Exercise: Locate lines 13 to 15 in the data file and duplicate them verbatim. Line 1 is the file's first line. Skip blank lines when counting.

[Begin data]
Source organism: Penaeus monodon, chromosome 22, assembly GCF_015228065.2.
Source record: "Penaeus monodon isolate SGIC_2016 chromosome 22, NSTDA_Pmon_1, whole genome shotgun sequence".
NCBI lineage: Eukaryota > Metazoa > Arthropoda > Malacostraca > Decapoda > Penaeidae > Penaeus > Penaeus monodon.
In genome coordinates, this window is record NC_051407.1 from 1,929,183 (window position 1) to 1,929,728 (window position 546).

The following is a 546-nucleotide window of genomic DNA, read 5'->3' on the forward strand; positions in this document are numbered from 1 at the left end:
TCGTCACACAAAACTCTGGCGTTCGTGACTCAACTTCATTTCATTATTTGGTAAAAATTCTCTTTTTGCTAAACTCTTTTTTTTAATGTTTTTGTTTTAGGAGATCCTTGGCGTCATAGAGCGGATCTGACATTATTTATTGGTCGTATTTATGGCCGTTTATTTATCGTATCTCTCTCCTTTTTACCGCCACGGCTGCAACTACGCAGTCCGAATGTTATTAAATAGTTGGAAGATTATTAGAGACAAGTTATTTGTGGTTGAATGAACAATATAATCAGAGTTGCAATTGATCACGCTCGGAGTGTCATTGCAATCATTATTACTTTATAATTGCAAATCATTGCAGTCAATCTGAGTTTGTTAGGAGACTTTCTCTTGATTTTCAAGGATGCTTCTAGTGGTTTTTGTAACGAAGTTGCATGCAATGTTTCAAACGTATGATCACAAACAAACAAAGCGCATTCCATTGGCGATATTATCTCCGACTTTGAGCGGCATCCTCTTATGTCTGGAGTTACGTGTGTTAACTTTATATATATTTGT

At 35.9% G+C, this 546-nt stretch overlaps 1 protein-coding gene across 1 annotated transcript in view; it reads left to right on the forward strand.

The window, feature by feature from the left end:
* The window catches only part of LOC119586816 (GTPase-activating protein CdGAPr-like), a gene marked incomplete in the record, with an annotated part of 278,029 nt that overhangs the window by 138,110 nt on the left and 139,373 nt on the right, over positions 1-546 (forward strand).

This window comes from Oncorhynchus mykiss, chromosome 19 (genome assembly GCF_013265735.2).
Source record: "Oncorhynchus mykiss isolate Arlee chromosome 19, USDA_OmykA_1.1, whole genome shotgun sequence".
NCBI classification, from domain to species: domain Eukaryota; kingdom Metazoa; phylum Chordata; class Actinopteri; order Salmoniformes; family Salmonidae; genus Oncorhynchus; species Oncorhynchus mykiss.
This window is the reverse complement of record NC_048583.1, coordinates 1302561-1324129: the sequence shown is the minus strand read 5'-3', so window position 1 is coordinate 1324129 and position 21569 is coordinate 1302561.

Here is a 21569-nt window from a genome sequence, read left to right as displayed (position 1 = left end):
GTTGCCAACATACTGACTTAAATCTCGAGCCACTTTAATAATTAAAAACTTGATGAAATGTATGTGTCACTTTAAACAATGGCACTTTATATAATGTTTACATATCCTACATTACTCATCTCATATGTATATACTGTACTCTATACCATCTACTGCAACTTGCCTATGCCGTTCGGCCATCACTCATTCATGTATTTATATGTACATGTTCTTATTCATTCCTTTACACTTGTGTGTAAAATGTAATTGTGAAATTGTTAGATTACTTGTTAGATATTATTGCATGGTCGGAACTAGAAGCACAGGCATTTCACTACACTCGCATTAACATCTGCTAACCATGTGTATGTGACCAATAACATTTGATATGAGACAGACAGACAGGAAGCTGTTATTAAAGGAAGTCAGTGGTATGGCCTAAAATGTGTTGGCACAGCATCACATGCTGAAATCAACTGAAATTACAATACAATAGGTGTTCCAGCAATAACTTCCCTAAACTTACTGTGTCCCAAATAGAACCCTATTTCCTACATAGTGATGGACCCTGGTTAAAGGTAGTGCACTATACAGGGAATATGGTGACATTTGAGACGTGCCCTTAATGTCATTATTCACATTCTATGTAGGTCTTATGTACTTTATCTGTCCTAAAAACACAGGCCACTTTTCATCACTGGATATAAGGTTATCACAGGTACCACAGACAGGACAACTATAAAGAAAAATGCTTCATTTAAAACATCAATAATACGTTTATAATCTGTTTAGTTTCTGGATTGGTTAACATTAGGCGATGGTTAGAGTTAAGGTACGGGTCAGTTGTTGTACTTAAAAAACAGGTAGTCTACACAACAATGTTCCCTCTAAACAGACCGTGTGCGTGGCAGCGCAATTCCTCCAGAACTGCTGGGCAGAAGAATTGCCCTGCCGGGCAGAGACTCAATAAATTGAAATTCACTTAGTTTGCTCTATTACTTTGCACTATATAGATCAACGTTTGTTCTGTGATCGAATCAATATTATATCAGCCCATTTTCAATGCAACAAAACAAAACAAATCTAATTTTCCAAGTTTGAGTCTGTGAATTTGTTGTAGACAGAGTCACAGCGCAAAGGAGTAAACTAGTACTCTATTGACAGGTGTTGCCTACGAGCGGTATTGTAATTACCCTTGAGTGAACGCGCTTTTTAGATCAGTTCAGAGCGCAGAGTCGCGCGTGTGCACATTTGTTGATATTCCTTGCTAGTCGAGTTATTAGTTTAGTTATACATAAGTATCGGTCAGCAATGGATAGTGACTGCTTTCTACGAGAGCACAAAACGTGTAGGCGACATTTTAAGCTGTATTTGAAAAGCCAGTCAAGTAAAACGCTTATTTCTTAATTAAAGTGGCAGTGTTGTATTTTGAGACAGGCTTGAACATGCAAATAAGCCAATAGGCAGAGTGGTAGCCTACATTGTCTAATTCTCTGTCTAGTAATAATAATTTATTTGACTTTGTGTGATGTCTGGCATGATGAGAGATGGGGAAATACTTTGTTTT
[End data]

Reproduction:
This window is the reverse complement of record NC_048583.1, coordinates 1302561-1324129: the sequence shown is the minus strand read 5'-3', so window position 1 is coordinate 1324129 and position 21569 is coordinate 1302561.

Here is a 21569-nt window from a genome sequence, read left to right as displayed (position 1 = left end):
GTTGCCAACATACTGACTTAAATCTCGAGCCACTTTAATAATTAAAAACTTGATGAAATGTATGTGTCACTTTAAACAATGGCACTTTATATAATGTTTACATATCCTACATTACTCATCTCATATGTATATACTGTACTCTATACCATCTACTGCAACTTGCCTATGCCGTTCGGCCATCACTCATTCATGTATTTATATGTACATGTTCTTATTCATTCCTTTACACTTGTGTGTAAAATGTAATTGTGAAATTGTTAGATTACTTGTTAGATATTATTGCATGGTCGGAACTAGAAGCACAGGCATTTCACTACACTCGCATTAACATCTGCTAACCATGTGTATGTGACCAATAACATTTGATATGAGACAGACAGACAGGAAGCTGTTATTAAAGGAAGTCAGTGGTATGGCCTAAAATGTGTTGGCACAGCATCACATGCTGAAATCAACTGAAATTACAATACAATAGGTGTTCCAGCAATAACTTCCCTAAACTTACTGTGTCCCAAATAGAACCCTATTTCCTACATAGTGATGGACCCTGGTTAAAGGTAGTGCACTATACAGGGAATATGGTGACATTTGAGACGTGCCCTTAATGTCATTATTCACATTCTATGTAGGTCTTATGTACTTTATCTGTCCTAAAAACACAGGCCACTTTTCATCACTGGATATAAGGTTATCACAGGTACCACAGACAGGACAACTATAAAGAAAAATGCTTCATTTAAAACATCAATAATACGTTTATAATCTGTTTAGTTTCTGGATTGGTTAACATTAGGCGATGGTTAGAGTTAAGGTACGGGTCAGTTGTTGTACTTAAAAAACAGGTAGTCTACACAACAATGTTCCCTCTAAACAGACCGTGTGCGTGGCAGCGCAATTCCTCCAGAACTGCTGGGCAGAAGAATTGCCCTGCCGGGCAGAGACTCAATAAATTGAAATTCACTTAGTTTGCTCTATTACTTTGCACTATATAGATCAACGTTTGTTCTGTGATCGAATCAATATTATATCAGCCCATTTTCAATGCAACAAAACAAAACAAATCTAATTTTCCAAGTTTGAGTCTGTGAATTTGTTGTAGACAGAGTCACAGCGCAAAGGAGTAAACTAGTACTCTATTGACAGGTGTTGCCTACGAGCGGTATTGTAATTACCCTTGAGTGAACGCGCTTTTTAGATCAGTTCAGAGCGCAGAGTCGCGCGTGTGCACATTTGTTGATATTCCTTGCTAGTCGAGTTATTAGTTTAGTTATACATAAGTATCGGTCAGCAATGGATAGTGACTGCTTTCTACGAGAGCACAAAACGTGTAGGCGACATTTTAAGCTGTATTTGAAAAGCCAGTCAAGTAAAACGCTTATTTCTTAATTAAAGTGGCAGTGTTGTATTTTGAGACAGGCTTGAACATGCAAATAAGCCAATAGGCAGAGTGGTAGCCTACATTGTCTAATTCTCTGTCTAGTAATAATAATTTATTTGACTTTGTGTGATGTCTGGCATGATGAGAGATGGGGAAATACTTTGTTTT